According to another embodiment, shown in FIG. 12 a, the secondary coil 120 may be provided with an adhesive surface 122 so that the coil 120 may be adhered directly onto the power cells 240 of a mobile telecommunication device 200 in conductive contact with the terminals of the power cells. When power cells 240 are positioned such that the secondary coil 120 forms as inductive couple with a primary coil 10 the cells 240 may be recharged. As shown in FIG. 12 b, it is noted that in this embodiment, the cells 240 are recharged directly from the secondary coil 120 so the cells 240 do not need to be connected to the device in order for them to be charged.

Referring now to FIG. 13, in further embodiment, the secondary coil 120 is wired to a hermaphrodite power connector 160 including both a male plug 162 and a female socket 164. The male plug 162 of the hermaphrodite power connector 160 may be coupled to the power jack socket 220 of the device while still providing a female socket 164 for accommodating the plug 40 of a conventional conductive charger. With this embodiment, a user may select between charging the power cells 240 of the mobile communication device 200 using the inductive charger 100 or the conductive type charger. The selection may be facilitated by means of a switch. In one embodiment, the power connector 160 is configured automatically to select the inductive charger whenever the secondary coil 120 is inductively coupled to a primary coil 10 and to select the conductive power supply whenever the female socket 164 is conductively coupled to a power source.

Alternatively, in the embodiment shown in FIGS. 14 a-c, the secondary coil 120 may be built into a protective or fashionable case 300 which may be fitted to a mobile communication device 200. The secondary coil 120 is typically wired to a hermaphrodite power connector 160 within the case 300 which is configured to couple with the power jack socket 220 of the mobile communication device.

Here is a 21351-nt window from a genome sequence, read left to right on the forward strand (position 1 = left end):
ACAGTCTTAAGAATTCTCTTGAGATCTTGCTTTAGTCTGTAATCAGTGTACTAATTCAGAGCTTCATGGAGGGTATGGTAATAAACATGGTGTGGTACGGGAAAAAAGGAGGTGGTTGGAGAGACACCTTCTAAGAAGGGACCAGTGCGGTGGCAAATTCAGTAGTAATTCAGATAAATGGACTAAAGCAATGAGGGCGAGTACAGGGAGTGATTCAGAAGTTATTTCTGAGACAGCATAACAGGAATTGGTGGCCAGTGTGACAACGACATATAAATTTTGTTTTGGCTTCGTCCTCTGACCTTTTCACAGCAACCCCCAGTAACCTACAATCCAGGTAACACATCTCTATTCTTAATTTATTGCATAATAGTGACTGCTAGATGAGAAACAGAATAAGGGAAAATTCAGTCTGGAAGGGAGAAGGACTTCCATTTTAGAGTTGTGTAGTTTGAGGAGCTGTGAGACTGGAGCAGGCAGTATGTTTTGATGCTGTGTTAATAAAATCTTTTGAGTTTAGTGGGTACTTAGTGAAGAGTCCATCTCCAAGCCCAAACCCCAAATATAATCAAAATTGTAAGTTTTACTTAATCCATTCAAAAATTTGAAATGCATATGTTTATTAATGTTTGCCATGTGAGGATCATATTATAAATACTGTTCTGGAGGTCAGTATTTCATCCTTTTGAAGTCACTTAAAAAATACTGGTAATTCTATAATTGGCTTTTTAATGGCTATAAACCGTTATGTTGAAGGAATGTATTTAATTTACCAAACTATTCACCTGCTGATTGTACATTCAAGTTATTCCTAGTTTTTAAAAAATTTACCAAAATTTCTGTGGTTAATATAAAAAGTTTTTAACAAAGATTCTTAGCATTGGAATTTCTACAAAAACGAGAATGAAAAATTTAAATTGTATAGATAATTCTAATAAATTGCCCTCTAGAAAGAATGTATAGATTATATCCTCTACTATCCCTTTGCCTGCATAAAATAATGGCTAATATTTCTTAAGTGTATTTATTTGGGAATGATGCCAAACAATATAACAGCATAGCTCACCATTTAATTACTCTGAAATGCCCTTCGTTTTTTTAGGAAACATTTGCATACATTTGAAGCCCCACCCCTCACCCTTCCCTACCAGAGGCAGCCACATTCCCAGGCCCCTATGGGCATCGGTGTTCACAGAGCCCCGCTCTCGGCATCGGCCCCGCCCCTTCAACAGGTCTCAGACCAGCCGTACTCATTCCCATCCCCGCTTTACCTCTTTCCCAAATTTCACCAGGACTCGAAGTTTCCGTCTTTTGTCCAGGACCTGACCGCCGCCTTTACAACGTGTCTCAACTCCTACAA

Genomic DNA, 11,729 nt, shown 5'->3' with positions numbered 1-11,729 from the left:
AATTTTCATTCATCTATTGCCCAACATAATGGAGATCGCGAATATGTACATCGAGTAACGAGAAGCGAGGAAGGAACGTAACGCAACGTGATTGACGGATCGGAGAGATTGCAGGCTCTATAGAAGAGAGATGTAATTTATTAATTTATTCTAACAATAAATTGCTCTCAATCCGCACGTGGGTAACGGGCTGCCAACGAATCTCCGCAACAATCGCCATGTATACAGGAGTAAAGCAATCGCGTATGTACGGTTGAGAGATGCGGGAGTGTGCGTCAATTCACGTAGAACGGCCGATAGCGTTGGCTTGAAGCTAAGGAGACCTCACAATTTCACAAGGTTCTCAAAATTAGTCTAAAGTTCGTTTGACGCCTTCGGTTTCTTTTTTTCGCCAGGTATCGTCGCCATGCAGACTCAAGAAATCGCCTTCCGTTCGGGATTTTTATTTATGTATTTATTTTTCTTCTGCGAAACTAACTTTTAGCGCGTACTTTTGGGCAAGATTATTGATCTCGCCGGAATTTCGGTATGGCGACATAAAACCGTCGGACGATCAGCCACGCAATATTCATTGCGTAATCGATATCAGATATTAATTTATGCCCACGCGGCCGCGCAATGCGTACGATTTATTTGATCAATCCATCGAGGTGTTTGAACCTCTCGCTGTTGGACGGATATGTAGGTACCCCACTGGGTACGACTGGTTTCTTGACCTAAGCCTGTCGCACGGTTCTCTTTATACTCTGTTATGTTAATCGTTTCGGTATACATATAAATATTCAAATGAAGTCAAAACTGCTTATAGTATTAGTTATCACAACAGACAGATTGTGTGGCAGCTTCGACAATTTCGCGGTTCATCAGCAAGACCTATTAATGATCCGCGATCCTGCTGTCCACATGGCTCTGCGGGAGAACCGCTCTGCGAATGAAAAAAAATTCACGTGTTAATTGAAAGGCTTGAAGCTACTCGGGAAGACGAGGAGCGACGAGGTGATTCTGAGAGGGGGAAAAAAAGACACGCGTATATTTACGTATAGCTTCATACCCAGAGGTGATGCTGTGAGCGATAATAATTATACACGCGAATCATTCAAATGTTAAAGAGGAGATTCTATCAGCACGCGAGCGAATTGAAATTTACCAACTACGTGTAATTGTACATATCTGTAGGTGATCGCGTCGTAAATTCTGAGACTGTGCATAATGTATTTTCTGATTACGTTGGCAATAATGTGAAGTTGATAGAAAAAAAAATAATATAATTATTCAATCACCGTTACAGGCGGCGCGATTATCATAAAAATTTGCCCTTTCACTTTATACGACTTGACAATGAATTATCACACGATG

A further embodiment is illustrated in FIG. 15 showing a mobile communication device 200 having a secondary coil concealed within a fashionable tag 400, such as a so called “mobile dangler” or the like, which may be plugged directly into the power jack socket 220 with additional mechanical support 420 optionally provided. The inductive charger 100 of the disclosure may thus be incorporated within a fashion accessory for the mobile communication device. In a similar manner, the secondary coil 120 may be concealed in other accessories of the mobile telecommunication device such as a belt clip, neck cord, hand strap or the like.

According to still another embodiment, with reference to FIG. 16, an inductive charger 700 has a data channel coupled to the data jack socket 280 of the mobile communication device 200. A USB (Universal Serial Bus) cable 720 leading to a USB plug is wired to the inductive charger which may be connected to USB jack socket 820 of a computer 800, for example, thereby providing a data link between the mobile communication device 200 and the computer 800.

The USB connector 740 may, in addition, draw power from the computer 800 and may thus be used to provide power to charge the power cells 120 of the mobile communication device 200 directly., As described hereinabove with reference to the hermaphrodite connector, the charger 700 may be configured to select automatically between charging the power cells 120 from the USB connector 740 or the secondary coil 120 depending upon the availability of power.

U.S. Pat. No. 7,180,265 to Nokia Corporation, titled “Charging Device with an Induction Coil” describes an inductive charging device for charging portable electronic devices with small footprints. The charger described in ′265 includes a battery; a first induction coil coupled to the battery; and an induction core extending through the first induction coil. The induction core has a portion which extends in an outward direction from the charging device and is adapted to removably couple with a second induction coil of a portable electronic device by extending into the second induction coil.

The charger described in ′265 is essentially a charging hook upon which electronic devices may be suspended by support loops. The hook is coupled to the first inductive coil and is adapted to charge up the electronic devices via the secondary inductive coils which may be incorporated into the support loops. ′265 claims to provide a convenient way to organize devices being charged. However, for some applications the support strap itself is undesirable, and as discussed hereinabove, there is a general desire to limit the number of wires, straps and cables.